It can be frustrating when I lovingly make her food and she rejects it without really trying it.  As a green mama, I hate wasting food, and I want my daughter to have a healthy attitude towards eating.  I follow the lesson of  Bread and Jam for Frances and keep offering it. In the beginning, eating is more of a learning experience than about nutrition.    Sometimes, the sensory experience of eating can be overwhelming; new textures, smells, and colors can be a lot to handle.  Follow their cues.  If they’re not ready, take a step back and wait.  Sometimes you may have a precocious eater who’s ready to move on to more complex foods, and that’s ok, too.  Just make sure you supervise your child at all times.  My daughter really didn’t eat baby food for very long before she was eating table food.  It may have been because she got her teeth so early or because she wanted what her parents had.
Which leads me to another very important point, perhaps the most important of all: be a good example.  Model the behavior you want your child to have.  This is so important in just about every facet of your role as a parent.  If you want your child to be green, you have to be green.  If you want your child to eat healthy, non-processed food, then you eat it, too.

Don’t wait for your child to be old enough to understand reason to start explaining why they need to eat an apple instead of a cookie.  It’s much harder to get them started on healthy habits then.  Get them full on the good stuff, and then give them a treat if they still have room.  For snacks, give them fruit or veggies.  Always have something healthy on hand, wherever you go.  If Frances can learn to love to eat good food, so can anyone.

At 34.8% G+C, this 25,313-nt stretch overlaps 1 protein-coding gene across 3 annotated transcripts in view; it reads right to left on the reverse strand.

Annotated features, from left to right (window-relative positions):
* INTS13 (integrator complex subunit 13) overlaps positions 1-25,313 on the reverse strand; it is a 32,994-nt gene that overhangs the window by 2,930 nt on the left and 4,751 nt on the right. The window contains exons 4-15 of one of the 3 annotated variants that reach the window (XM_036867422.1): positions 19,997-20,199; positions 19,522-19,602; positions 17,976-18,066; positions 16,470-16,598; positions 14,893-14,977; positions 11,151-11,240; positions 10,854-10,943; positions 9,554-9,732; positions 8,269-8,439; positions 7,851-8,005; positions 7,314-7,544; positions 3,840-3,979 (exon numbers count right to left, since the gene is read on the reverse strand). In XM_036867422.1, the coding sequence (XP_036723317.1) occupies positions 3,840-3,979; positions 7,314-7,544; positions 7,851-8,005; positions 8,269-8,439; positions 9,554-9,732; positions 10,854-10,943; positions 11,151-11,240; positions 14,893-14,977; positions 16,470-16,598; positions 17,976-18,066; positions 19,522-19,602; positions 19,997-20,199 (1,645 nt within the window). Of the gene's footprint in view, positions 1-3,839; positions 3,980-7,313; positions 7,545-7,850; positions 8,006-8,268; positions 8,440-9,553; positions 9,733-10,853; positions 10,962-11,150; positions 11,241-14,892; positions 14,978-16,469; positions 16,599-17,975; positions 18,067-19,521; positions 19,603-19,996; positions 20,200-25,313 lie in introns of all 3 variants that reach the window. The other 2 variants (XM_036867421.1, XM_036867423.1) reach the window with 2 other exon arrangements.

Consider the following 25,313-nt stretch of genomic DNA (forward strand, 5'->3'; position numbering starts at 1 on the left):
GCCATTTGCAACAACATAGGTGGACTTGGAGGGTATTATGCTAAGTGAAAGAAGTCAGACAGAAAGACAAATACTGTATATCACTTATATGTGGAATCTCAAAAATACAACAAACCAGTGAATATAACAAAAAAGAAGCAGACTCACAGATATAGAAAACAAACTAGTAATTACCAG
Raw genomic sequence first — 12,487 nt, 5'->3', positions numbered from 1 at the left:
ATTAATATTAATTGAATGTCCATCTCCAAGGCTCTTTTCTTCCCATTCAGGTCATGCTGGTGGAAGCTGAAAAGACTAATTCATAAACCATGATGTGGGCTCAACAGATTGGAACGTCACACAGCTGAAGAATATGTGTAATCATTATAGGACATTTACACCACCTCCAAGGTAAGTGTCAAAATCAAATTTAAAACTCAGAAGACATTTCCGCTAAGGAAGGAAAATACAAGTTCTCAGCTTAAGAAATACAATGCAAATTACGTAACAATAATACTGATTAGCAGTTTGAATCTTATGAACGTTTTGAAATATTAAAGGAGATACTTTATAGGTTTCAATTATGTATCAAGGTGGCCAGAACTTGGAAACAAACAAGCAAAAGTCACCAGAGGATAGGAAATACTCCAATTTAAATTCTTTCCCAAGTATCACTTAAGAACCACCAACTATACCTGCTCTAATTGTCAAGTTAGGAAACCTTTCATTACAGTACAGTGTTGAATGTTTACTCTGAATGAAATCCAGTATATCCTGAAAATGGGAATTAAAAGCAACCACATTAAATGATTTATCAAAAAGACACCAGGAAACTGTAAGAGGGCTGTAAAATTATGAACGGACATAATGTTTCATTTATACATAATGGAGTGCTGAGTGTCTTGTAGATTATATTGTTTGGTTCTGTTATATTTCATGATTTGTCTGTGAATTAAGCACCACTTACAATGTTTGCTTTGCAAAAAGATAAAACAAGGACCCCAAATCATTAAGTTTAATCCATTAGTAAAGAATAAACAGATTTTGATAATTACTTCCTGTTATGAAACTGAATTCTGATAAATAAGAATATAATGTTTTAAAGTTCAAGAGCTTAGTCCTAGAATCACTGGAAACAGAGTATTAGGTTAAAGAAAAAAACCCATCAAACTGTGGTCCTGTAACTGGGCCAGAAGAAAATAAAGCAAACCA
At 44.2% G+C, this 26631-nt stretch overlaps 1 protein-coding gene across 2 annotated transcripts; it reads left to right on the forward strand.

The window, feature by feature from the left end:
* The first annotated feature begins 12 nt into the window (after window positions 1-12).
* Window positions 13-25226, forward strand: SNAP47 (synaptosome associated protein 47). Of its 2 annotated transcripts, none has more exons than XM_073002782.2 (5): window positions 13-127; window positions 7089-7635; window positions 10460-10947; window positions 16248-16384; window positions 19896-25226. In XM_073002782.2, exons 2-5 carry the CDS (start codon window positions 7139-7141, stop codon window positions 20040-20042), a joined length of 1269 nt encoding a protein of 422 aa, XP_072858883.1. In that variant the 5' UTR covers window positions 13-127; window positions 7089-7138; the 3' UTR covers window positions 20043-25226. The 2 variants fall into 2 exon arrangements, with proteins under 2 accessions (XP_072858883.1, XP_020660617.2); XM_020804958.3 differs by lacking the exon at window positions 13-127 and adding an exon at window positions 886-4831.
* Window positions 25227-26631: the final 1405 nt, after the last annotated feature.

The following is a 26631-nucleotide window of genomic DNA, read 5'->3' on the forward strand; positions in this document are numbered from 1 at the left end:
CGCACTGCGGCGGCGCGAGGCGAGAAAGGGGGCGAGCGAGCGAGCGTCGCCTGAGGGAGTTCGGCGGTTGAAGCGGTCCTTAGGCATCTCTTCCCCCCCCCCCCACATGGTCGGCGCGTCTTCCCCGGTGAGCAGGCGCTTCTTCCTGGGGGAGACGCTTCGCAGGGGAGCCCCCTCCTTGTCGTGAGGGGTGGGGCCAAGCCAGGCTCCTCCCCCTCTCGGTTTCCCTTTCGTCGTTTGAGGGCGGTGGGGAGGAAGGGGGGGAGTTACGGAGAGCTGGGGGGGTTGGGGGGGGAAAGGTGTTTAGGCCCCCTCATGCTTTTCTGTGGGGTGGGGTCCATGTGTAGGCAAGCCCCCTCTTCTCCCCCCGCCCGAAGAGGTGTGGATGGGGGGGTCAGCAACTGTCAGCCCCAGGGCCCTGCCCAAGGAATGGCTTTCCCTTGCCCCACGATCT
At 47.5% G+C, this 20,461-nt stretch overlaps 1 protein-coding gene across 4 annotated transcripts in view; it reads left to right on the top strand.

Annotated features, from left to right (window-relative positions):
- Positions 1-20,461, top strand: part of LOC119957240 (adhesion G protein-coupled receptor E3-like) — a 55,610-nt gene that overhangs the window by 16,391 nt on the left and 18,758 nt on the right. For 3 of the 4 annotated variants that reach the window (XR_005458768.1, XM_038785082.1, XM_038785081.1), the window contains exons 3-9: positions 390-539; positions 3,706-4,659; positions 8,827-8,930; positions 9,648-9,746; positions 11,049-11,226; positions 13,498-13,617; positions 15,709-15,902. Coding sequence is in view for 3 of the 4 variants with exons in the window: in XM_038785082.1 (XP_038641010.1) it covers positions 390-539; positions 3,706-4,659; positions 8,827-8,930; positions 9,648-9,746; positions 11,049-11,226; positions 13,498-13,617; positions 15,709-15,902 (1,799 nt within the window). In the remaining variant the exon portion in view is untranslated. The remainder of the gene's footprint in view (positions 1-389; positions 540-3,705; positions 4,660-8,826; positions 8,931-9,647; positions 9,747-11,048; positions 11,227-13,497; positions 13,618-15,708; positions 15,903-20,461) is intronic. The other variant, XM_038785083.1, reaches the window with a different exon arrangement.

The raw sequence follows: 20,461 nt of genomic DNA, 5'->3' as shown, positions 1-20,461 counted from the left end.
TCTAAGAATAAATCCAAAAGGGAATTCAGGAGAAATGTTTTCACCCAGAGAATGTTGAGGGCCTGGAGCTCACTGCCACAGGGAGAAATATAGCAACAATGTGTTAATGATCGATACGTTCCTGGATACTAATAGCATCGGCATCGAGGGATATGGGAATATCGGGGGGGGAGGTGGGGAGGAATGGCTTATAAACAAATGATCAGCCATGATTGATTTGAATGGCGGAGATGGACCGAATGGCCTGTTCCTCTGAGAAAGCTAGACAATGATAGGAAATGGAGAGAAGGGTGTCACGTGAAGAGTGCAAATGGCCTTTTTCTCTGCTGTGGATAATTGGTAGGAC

Cooking for your Baby; Part 1. Learning the Hard Way

There’s a lot of pressure on parents and caretakers to properly feed infants.  Besides the fact that their brains and bodies are growing rapidly, they are forming lifelong tastes for food.  Like most parents, I wanted my daughter to enjoy eating, and learn to love healthy food.  I also want her to be open to trying new things.  I have learned that the hard way that the  experience of eating is not just about food, but also about textures.

Offering solids to an infant is fraught with peril.  When to offer, what to offer, how much, how frequently-there’s so much to take in.  And the answers to these questions is different for each child.

Introducing new foods has definitely not gone according to my plan.  As hard as it is, I’m glad I learned early on.  I had this idea, that I would introduce foods on a schedule, and that it would be predictable.  We started off so well.   She loved everything she tried, and would eat things like crazy.  My husband and I would make big batches of baby food, so we always had enough.  Then we hit a snag, when at seven months, my precious girl would not touch any solids at all.  It was back to square one.